In view of the trials our family has been experiencing recently, and because it has been fourteen years since I published it in 2010, I decided to bring back a previous Good Friday post.

Is there anything worse than excruciating physical, mental, emotional, and spiritual torture and death?

It takes nothing from the sufferings of Christ commemorated this Holy Week to pause and consider a couple of other important persons in the drama.

I find the following hymn to be one of the most powerful and moving of the season. For obvious reasons, it is usually sung on Palm Sunday, but the verses reach all the way through to Easter.

Ride on! ride on in majesty!
Hark! all the tribes hosanna cry;
Thy humble beast pursues his road
with palms and scattered garments strowed.

Ride on! ride on in majesty!
In lowly pomp ride on to die;
O Christ, thy triumphs now begin
o'er captive death and conquered sin.

Ride on! ride on in majesty!
The angel armies of the sky
look down with sad and wond'ring eyes
to see the approaching sacrifice.

Ride on! ride on in majesty!
Thy last and fiercest strife is nigh;
the Father on his sapphire throne
expects his own anointed Son.

Ride on! ride on in majesty!
In lowly pomp ride on to die;
bow thy meek head to mortal pain,
then take, O God, thy power, and reign.

"The Father on his sapphire throne expects his own anointed Son." For millennia, good fathers have encouraged, led, or forced their children into suffering, from primitive coming-of-age rites to chemotherapy. Even when they know it is for the best, and that all will be well in the end, the terrible suffering of the fathers is imaginable only by someone who has been in that position himself.

And mothers?

The Protestant Church doesn't talk much about Mary. The ostensible reason is to avoid what they see as the idolatry of the Catholic Church, though given the adoration heaped upon male saints and church notables by many Protestants, I'm inclined to suspect a little sexism, too. In any case, Mary is generally ignored, except for a little bit around Christmas, where she is unavoidable. 

On Wednesday I attended, for the second time in my life, a Stations of the Cross service. Besides being a very moving service as a whole, it brought my attention to the agony of Mary. Did she recall then the prophetic word of Simeon, "a sword shall pierce through your own soul also"? Did she find the image of being impaled by a sword far too mild to do justice to the searing, tearing torture of watching her firstborn son wrongly convicted, whipped, beaten, mocked, crucified, in an agony of pain and thirst, and finally abandoned to death? Did she find a tiny bit of comfort in the thought that death had at least ended the ordeal? Did she cling to the hope of what she knew in her heart about her most unusual son, that even then the story was not over? Whatever she may have believed, she could not have had the Father's knowledge, and even if she had, would that have penetrated the blinding agony of the moment?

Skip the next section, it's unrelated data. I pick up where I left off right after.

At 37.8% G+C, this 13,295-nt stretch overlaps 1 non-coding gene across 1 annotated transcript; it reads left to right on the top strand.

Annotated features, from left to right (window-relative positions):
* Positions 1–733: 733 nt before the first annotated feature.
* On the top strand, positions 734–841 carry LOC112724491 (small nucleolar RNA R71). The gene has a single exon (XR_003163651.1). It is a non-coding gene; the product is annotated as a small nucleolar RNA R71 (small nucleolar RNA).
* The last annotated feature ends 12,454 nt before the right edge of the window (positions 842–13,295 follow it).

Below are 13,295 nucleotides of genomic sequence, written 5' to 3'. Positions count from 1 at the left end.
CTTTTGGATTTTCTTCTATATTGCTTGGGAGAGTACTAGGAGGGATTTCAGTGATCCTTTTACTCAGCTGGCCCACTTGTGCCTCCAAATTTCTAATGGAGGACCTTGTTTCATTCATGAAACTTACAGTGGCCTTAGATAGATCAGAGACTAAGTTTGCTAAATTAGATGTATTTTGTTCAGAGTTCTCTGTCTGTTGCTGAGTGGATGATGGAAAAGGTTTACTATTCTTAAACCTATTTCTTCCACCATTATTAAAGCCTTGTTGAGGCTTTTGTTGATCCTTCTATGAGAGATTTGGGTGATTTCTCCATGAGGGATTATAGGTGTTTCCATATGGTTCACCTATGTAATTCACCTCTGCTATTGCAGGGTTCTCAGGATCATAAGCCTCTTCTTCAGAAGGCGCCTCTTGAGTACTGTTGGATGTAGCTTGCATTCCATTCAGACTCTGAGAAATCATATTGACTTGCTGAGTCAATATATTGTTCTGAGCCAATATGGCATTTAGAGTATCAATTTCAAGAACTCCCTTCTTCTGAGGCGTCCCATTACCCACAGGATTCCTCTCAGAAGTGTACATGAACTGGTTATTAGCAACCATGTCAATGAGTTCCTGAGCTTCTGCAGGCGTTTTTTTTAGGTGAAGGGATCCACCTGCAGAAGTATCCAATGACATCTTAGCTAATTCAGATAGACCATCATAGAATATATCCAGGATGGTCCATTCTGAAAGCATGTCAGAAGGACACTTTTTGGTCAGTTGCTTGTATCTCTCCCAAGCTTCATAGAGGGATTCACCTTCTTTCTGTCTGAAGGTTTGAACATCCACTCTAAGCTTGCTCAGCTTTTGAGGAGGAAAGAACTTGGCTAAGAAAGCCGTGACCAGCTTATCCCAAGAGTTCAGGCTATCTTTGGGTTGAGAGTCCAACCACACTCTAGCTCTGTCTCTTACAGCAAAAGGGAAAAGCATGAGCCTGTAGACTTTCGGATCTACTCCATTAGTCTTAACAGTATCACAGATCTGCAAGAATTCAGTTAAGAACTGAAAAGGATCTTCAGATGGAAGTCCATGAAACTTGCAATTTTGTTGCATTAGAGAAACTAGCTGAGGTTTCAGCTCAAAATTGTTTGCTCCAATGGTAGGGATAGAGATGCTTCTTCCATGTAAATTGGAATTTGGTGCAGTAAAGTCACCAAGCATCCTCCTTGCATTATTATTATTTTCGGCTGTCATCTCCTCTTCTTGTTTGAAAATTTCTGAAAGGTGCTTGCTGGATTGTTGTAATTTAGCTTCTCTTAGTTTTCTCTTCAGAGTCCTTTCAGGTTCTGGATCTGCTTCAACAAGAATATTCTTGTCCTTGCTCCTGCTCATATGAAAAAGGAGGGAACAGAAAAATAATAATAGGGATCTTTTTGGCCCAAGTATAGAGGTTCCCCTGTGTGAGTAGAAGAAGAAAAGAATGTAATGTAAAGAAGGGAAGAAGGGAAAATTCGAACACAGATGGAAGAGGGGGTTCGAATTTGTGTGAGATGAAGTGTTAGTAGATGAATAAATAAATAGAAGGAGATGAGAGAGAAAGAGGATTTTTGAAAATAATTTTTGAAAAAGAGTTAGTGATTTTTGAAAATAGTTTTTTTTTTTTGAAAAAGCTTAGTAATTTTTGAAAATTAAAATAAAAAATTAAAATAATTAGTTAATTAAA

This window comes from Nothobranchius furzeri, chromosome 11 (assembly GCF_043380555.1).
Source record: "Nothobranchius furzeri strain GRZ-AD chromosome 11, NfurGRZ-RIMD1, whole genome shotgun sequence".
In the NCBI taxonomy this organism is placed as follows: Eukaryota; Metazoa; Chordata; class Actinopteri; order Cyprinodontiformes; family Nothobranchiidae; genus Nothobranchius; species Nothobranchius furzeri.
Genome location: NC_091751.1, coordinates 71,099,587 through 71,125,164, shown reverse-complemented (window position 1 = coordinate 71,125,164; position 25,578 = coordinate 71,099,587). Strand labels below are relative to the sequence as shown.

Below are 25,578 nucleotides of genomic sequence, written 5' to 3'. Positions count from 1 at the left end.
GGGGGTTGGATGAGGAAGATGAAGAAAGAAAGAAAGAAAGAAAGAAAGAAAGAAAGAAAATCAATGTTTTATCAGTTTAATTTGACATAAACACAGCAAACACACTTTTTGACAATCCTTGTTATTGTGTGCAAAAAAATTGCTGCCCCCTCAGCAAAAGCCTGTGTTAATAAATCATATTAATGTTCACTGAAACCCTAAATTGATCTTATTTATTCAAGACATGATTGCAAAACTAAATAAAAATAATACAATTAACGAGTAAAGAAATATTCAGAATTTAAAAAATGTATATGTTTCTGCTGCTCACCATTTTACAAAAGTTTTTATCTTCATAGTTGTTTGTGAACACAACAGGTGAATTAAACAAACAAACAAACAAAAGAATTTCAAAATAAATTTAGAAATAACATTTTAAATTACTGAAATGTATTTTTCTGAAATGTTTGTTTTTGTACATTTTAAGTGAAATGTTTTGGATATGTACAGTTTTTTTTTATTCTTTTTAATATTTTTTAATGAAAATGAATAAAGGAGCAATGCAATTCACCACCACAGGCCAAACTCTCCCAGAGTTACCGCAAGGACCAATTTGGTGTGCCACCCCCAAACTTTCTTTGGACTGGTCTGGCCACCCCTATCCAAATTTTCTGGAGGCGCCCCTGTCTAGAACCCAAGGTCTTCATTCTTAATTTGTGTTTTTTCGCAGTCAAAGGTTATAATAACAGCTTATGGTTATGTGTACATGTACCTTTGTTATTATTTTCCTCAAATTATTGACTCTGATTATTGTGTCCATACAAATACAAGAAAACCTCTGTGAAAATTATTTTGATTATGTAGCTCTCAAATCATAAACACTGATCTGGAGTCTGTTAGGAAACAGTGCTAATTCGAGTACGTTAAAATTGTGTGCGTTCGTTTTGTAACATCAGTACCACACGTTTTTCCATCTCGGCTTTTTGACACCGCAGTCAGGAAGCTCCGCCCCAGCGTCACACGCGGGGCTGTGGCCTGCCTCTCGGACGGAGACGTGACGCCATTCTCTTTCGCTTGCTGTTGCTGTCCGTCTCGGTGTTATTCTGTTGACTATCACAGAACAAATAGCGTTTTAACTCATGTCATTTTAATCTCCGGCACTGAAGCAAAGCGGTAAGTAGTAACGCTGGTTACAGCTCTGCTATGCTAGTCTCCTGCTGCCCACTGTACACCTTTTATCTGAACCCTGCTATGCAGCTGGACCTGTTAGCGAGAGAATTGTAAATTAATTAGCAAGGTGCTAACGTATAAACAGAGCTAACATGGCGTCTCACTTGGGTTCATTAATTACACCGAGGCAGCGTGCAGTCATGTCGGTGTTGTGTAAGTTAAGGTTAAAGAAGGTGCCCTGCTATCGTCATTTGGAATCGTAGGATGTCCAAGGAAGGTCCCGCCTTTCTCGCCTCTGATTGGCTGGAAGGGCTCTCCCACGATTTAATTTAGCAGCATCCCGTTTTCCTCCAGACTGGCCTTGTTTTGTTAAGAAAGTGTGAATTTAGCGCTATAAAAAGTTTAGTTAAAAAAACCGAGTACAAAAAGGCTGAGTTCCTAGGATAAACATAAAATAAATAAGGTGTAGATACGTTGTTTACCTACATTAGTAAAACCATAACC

In my head I know that the sufferings of Christ, in taking on the sins of the world, were unimaginably greater than the physical pain of injustice and crucifixion, which, awful as they are, were shared by many others in those days. But in my heart, it's the sufferings of God his Father and Mary his mother that hit home most strongly this Holy Week.

Posted by sursumcorda on Friday, March 29, 2024 at 5:51 pm | Edit
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I don't have time this morning to do the post justice, but before I start off on our day of adventure I must pass on a specific prayer request for Grace today: She is scheduled for a bone marrow aspiration. In Heather's words: This includes anesthesia and intubation and all that goes along with that. Please pray for her surgery and for the results. Thank you.

Grace's first day of freedom—or rather, more freedom than she has had in well over a month—went well, for the most part. You can read much more about it here. And see some photos here. The hard part was returning to the hospital for a clinic visit. Boston Children's is great with children in so many ways, but there are some holes, and this was one of them. The poor child had tasted freedom for less than 24 hours when she found herself back in the hospital again, not in friendly 6 West, but in a place not suited for her situation. Because of her newborn immune system, she was not allowed to go to the Resource Room with toys and books, but was confined to the small clinic room with nothing to do but wait, and wait, and wait.

Imagine how she must have felt. Heather says she leaned her head against the door and cried, and cried, and screamed. She had endured all that went before with incredible patience and grace and a great attitude—and now this.

However, Heather was able to persuade a nurse to bring her some books. And next time they will be better prepared; one thing Boston Children's is less good at is communication about what is going to happen!

The good news is that medically the clinic visit was uneventful.

Settling in to life "outside" is taking some adjustment, but is happening. They even dealt successfully with their first NG tube clog.